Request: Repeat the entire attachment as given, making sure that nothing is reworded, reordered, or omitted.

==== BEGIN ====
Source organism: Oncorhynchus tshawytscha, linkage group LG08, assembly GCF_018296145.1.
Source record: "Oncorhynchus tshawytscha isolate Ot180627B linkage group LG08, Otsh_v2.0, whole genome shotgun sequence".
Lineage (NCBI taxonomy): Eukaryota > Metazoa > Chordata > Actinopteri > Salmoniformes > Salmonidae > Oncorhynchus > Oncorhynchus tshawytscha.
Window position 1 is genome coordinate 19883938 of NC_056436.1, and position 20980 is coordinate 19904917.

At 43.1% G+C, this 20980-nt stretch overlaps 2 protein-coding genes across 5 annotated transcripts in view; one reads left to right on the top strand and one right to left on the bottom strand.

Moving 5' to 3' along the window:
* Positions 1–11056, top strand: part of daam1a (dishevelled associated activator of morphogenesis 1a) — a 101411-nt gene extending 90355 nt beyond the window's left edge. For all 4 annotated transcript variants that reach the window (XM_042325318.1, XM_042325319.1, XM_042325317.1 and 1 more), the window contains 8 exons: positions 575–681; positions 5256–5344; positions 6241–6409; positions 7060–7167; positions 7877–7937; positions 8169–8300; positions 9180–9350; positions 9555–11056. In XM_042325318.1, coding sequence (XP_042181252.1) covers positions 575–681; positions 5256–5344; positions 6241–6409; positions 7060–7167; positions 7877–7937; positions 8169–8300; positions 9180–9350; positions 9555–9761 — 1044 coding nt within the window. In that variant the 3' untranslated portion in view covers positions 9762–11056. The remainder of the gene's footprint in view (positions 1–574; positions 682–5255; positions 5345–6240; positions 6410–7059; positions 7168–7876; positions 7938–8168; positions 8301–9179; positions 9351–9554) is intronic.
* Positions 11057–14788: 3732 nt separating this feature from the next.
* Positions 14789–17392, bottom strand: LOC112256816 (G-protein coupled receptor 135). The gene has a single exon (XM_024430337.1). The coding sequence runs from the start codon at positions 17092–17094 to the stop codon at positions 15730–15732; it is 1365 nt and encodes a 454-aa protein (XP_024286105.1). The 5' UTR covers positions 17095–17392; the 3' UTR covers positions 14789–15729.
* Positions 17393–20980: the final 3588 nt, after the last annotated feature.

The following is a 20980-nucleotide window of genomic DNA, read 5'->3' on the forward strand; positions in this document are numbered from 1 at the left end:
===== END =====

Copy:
Source organism: Oncorhynchus tshawytscha, linkage group LG08, assembly GCF_018296145.1.
Source record: "Oncorhynchus tshawytscha isolate Ot180627B linkage group LG08, Otsh_v2.0, whole genome shotgun sequence".
Lineage (NCBI taxonomy): Eukaryota > Metazoa > Chordata > Actinopteri > Salmoniformes > Salmonidae > Oncorhynchus > Oncorhynchus tshawytscha.
Window position 1 is genome coordinate 19883938 of NC_056436.1, and position 20980 is coordinate 19904917.

At 43.1% G+C, this 20980-nt stretch overlaps 2 protein-coding genes across 5 annotated transcripts in view; one reads left to right on the top strand and one right to left on the bottom strand.

Moving 5' to 3' along the window:
* Positions 1–11056, top strand: part of daam1a (dishevelled associated activator of morphogenesis 1a) — a 101411-nt gene extending 90355 nt beyond the window's left edge. For all 4 annotated transcript variants that reach the window (XM_042325318.1, XM_042325319.1, XM_042325317.1 and 1 more), the window contains 8 exons: positions 575–681; positions 5256–5344; positions 6241–6409; positions 7060–7167; positions 7877–7937; positions 8169–8300; positions 9180–9350; positions 9555–11056. In XM_042325318.1, coding sequence (XP_042181252.1) covers positions 575–681; positions 5256–5344; positions 6241–6409; positions 7060–7167; positions 7877–7937; positions 8169–8300; positions 9180–9350; positions 9555–9761 — 1044 coding nt within the window. In that variant the 3' untranslated portion in view covers positions 9762–11056. The remainder of the gene's footprint in view (positions 1–574; positions 682–5255; positions 5345–6240; positions 6410–7059; positions 7168–7876; positions 7938–8168; positions 8301–9179; positions 9351–9554) is intronic.
* Positions 11057–14788: 3732 nt separating this feature from the next.
* Positions 14789–17392, bottom strand: LOC112256816 (G-protein coupled receptor 135). The gene has a single exon (XM_024430337.1). The coding sequence runs from the start codon at positions 17092–17094 to the stop codon at positions 15730–15732; it is 1365 nt and encodes a 454-aa protein (XP_024286105.1). The 5' UTR covers positions 17095–17392; the 3' UTR covers positions 14789–15729.
* Positions 17393–20980: the final 3588 nt, after the last annotated feature.

The following is a 20980-nucleotide window of genomic DNA, read 5'->3' on the forward strand; positions in this document are numbered from 1 at the left end: